Following spring green-up, heavier stocking will be required to keep up with forage production. Allowing the stand to get too tall (greater than 30 inches) promotes reproductive development, which reduces forage quality. If you do not have enough animals to keep up with NWSG pastures, or if you are grazing cool-season species in conjunction with NWSG, you may consider custom grazing (allowing outside parties to graze your forage surplus) or haying the excess forage that is not grazed. Early-season stocking rates can range from 1,600 to 2,000 pounds of animal per acre on switchgrass and eastern gamagrass. Lower rates (1,200–1,400 pounds of animal per acre) should be used on big bluestem and indiangrass pastures (Keyser et al., 2011). These rates, depending on rainfall and stand density, will suffice until midsummer when heat and drier conditions become more constant.

As the season progresses, stocking rates will need to be adjusted. There are several variables that come into play when making these adjustments. The first consideration is based on the environment. Heat and drought stress can compound the effects of overgrazing. Keeping an eye on weather conditions, especially long-range forecasts, can help in management decisions that alleviate these effects. Forage production and quality drop quickly later in the summer months (July to August). Reducing stocking rates at this time is critical for stand persistence. Rates on switchgrass and eastern gamagrass should be dropped to 1,400–1,600 pounds of animal per acre. The same should be done for big bluestem and indiangrass (900–1,200 pounds of animal per acre). With any grazing system, time and experience are the best guides. Pastures established with big bluestem and indiangrass may require only two to three adjustments, while switchgrass may require more frequent monitoring due to its more rapid growth. For Mississippi producers, grazing NWSG should slow down and eventually stop around September 1. Of course, this is just a reference point and is dependent upon external factors such as rainfall and temperature. Rotating to other warm-season grass or stockpiled cool-season grass pastures at this point is highly encouraged.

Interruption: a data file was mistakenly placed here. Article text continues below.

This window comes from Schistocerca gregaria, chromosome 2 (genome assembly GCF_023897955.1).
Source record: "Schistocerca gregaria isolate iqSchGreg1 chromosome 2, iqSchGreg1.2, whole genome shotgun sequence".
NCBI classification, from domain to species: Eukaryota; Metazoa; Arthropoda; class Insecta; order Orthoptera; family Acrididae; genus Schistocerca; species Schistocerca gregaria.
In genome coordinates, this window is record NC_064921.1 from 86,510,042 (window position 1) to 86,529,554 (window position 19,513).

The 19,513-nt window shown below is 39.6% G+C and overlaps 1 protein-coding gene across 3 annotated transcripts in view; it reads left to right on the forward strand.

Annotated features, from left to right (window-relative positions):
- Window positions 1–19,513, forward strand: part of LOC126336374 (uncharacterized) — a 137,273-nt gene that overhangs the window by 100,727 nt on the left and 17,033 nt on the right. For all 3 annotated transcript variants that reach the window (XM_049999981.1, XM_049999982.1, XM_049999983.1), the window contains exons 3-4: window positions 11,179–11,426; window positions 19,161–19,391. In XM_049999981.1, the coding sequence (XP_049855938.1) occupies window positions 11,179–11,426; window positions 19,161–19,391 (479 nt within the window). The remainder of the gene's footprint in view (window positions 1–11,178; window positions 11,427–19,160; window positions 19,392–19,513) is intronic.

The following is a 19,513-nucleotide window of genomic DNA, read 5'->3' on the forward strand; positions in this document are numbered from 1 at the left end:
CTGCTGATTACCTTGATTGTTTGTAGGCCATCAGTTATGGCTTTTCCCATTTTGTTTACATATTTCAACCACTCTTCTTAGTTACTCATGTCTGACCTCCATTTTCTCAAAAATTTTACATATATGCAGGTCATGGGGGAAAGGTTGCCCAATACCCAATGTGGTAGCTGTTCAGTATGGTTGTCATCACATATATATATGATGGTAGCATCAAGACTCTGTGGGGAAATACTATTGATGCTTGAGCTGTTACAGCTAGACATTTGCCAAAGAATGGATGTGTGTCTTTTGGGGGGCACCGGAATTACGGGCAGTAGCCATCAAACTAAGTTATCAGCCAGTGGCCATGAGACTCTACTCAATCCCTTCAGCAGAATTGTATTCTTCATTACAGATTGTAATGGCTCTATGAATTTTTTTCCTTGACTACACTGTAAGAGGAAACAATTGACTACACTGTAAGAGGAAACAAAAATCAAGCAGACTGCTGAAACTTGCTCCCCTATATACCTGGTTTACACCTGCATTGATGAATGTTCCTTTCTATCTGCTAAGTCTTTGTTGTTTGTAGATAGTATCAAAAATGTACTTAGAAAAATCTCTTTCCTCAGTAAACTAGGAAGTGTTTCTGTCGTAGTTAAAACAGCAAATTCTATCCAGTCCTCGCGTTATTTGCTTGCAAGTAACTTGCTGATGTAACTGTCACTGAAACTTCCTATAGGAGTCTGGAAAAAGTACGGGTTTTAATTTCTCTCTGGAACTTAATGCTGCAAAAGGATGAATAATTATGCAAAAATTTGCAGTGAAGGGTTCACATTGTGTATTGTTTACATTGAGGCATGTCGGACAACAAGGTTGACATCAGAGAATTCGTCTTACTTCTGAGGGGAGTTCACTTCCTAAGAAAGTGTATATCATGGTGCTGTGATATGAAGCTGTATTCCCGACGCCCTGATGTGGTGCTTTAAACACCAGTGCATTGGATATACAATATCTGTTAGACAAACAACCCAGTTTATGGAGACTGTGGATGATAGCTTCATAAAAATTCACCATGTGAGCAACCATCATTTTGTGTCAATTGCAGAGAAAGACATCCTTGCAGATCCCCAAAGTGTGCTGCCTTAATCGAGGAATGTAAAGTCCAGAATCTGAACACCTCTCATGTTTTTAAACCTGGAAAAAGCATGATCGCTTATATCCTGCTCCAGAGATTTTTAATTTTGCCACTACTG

Fertility Management

Upon successful establishment, NWSG stands should be fertilized according to soil test recommendations for phosphorous and potassium if your test is low. However, if medium or high levels of phosphorous and potassium are present, no additional fertilizer is required. If soil pH is below 5.5, liming is highly recommended to increase pH to at least 6.0. This will allow the added fertilizer to become more available, increasing the productivity of the stand. In terms of nitrogen, no more than 50–60 units are recommended per year. Overapplying nitrogen will result in increased weed pressure (nitrogen is taken up by weeds, as opposed to the desired grasses), and yields will not justify the added expense. Fertilizer application is recommended in late spring, once NWSG have reached 12–14 inches in height. Applying fertilizer before this stage of growth may promote cool-season weed competition. If the stand is thin, or has been overgrazed or hayed, nitrogen applications will encourage weed competition. In these areas, reseeding and timely weed control are higher in priority compared to fertility management.

In a grazing system, split applications of fertilizer are highly recommended, especially for nitrogen. Two applications of 25–30 units of nitrogen are recommended: once prior to initiating grazing (12–14 inches) and a second midseason application (mid-June). As with traditional warm-season forage grasses, nitrogen applications should be made when moisture is available and environmental stresses (drought, herbicide or insect damage, stand thinning) are not present.